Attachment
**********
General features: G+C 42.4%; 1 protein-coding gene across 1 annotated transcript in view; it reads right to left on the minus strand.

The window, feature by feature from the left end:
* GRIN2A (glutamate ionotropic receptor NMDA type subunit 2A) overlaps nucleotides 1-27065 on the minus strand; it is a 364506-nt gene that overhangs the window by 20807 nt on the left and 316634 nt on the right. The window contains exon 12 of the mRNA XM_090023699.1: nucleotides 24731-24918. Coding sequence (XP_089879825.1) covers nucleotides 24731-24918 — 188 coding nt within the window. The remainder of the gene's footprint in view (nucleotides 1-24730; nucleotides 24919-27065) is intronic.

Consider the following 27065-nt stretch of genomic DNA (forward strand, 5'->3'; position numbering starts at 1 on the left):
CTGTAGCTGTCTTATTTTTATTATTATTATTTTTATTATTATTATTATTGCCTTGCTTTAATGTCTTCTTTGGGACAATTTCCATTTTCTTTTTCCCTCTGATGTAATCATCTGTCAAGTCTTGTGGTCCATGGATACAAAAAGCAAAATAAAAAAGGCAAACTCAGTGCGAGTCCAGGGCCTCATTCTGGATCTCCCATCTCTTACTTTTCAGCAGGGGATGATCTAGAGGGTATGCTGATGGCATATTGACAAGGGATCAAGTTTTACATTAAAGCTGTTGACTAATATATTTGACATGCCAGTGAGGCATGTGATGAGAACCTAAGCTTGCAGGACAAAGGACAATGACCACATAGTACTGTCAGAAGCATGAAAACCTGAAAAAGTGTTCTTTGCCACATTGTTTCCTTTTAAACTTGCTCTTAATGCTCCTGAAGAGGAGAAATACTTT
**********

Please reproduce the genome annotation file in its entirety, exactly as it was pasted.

General features: G+C 42.4%; 1 protein-coding gene across 1 annotated transcript in view; it reads right to left on the minus strand.

The window, feature by feature from the left end:
* GRIN2A (glutamate ionotropic receptor NMDA type subunit 2A) overlaps nucleotides 1-27065 on the minus strand; it is a 364506-nt gene that overhangs the window by 20807 nt on the left and 316634 nt on the right. The window contains exon 12 of the mRNA XM_090023699.1: nucleotides 24731-24918. Coding sequence (XP_089879825.1) covers nucleotides 24731-24918 — 188 coding nt within the window. The remainder of the gene's footprint in view (nucleotides 1-24730; nucleotides 24919-27065) is intronic.

Consider the following 27065-nt stretch of genomic DNA (forward strand, 5'->3'; position numbering starts at 1 on the left):
CTGTAGCTGTCTTATTTTTATTATTATTATTTTTATTATTATTATTATTGCCTTGCTTTAATGTCTTCTTTGGGACAATTTCCATTTTCTTTTTCCCTCTGATGTAATCATCTGTCAAGTCTTGTGGTCCATGGATACAAAAAGCAAAATAAAAAAGGCAAACTCAGTGCGAGTCCAGGGCCTCATTCTGGATCTCCCATCTCTTACTTTTCAGCAGGGGATGATCTAGAGGGTATGCTGATGGCATATTGACAAGGGATCAAGTTTTACATTAAAGCTGTTGACTAATATATTTGACATGCCAGTGAGGCATGTGATGAGAACCTAAGCTTGCAGGACAAAGGACAATGACCACATAGTACTGTCAGAAGCATGAAAACCTGAAAAAGTGTTCTTTGCCACATTGTTTCCTTTTAAACTTGCTCTTAATGCTCCTGAAGAGGAGAAATACTTT